There’s a new “buzz” word in the marketing community. Actually, it might not even be a buzz word yet – that’s how new experiential marketing is. A couple weeks ago, maybe even a month ago now, I went to a digital marketing conference. During the conference, I attended a break out session on “experiential marketing.” I thought perhaps that you, too, are clueless as to what experiential marketing is and would like to be informed. If you’re wondering, “What is experiential marketing?” you’ve come to the right place.
What is experiential marketing?
Experiential marketing creates an experience in order to get people talking about your company and increasing brand awareness. One example that was given during the conference was the Bud Light “Whatever, USA” campaign.
According to AdWeek, “Last year Bud Light took experiential marketing to a new level with its secret party town, Whatever, USA, which turned Crested Butte, Colo., into a giant, all-expenses-paid beer bash for 1,000 of the Anheuser-Busch brand’s lucky fans. The second annual Whatever, USA event kicks off today, this time on Catalina Island, off the coast of Los Angeles.” AdWeek then (rightfully so) questions why Bud Light would spend so much money for an event that only creates an experience for roughly 1,000 fans? Here’s the answer:
“Last year’s Whatever, USA was a huge success,” said Alex Lambrecht, vp of Bud Light. “While we’ll have approximately 1,000 winners at Whatever, USA, the weekend’s events will be enjoyed by those who are not here.”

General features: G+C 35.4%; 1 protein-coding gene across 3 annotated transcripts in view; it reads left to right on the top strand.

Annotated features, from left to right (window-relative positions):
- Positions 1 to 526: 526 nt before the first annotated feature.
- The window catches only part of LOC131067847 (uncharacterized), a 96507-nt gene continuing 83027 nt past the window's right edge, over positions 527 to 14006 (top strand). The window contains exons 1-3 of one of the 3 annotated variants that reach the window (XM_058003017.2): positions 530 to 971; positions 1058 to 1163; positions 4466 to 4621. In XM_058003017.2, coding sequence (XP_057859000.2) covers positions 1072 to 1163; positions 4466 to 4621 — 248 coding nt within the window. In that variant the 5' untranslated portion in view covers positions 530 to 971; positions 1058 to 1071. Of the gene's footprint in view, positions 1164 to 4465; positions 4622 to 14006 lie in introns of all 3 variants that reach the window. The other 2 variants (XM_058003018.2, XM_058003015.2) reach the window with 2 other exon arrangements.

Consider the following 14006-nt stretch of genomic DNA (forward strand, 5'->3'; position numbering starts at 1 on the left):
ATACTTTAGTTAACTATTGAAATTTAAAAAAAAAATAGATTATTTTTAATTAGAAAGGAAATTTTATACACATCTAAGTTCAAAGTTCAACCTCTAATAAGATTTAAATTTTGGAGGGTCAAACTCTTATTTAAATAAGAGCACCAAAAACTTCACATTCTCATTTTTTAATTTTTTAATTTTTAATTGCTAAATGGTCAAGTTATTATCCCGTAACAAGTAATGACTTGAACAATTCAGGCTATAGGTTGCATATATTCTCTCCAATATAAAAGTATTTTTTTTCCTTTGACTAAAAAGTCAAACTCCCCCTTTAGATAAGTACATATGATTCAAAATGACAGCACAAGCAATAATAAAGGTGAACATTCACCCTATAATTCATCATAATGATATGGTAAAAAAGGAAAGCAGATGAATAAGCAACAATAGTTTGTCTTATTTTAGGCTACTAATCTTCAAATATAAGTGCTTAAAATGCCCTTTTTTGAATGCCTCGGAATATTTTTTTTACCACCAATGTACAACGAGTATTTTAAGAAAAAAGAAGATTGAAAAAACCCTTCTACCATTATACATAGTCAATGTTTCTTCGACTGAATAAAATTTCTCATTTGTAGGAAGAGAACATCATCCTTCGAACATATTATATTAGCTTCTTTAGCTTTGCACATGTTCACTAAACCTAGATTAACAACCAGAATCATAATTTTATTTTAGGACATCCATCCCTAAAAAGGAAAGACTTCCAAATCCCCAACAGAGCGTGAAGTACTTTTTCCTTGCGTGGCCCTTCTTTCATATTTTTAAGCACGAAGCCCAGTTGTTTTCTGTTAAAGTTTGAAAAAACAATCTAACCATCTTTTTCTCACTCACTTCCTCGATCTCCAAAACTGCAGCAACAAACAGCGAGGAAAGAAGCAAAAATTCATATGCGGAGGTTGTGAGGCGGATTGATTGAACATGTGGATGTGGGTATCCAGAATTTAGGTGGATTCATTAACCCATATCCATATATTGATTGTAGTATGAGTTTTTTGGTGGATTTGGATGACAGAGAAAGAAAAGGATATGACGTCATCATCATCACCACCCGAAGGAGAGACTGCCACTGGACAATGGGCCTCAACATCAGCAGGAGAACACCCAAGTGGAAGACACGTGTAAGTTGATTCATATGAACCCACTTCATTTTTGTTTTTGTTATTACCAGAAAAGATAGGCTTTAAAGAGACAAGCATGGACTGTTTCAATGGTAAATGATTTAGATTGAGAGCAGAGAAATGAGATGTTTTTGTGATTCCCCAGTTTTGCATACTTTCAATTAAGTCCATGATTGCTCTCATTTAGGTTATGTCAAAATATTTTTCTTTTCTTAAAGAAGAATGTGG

To sum up: experiential marketing creates an experience for more than the original attendees. Experiential marketing done well creates content that can be used and reused over and over in different formats and for varying audiences.
Experiential Marketing Done Well
Let’s use Bud Light’s example as a guide. The whole weekend spent at Whatever, USA was recorded, providing loads of content for video snippets and YouTube behind-the-scenes later. The brand also focused on promotion beforehand on social media. Then, throughout the event, Bud Light’s social channels were blowing up with new content. Photos and videos made up thousands of pieces of content. That content could then be shared throughout the summer, even after the event.
Plus, Bud Light used the lead-in to the event as a prime content-gathering opportunity, too. More than 100,000 people were interviewed to attend Whatever, USA, and at least some of the audition videos were released. An ad campaign launched prior to the weekend, as well, garnering major brand awareness and reaching vast amounts of people.
All of these tactics are done with one goal for Bud Light: to improve brand perception. Content is captured before, during and after the event. Content is dispersed through many mediums and with much fanfare. People start talking about Bud Light and begin to think about the brand a little bit differently…
Whatever, USA is an example of experiential marketing done well. Would experiential marketing work for your company? Maybe. With the right demographic, the right situation, the right goal and the right budget, experimental marketing could make for a good opportunity for your brand. If you’d like to discuss the possibility with us, contact us here or give us a call at 262-303-4238.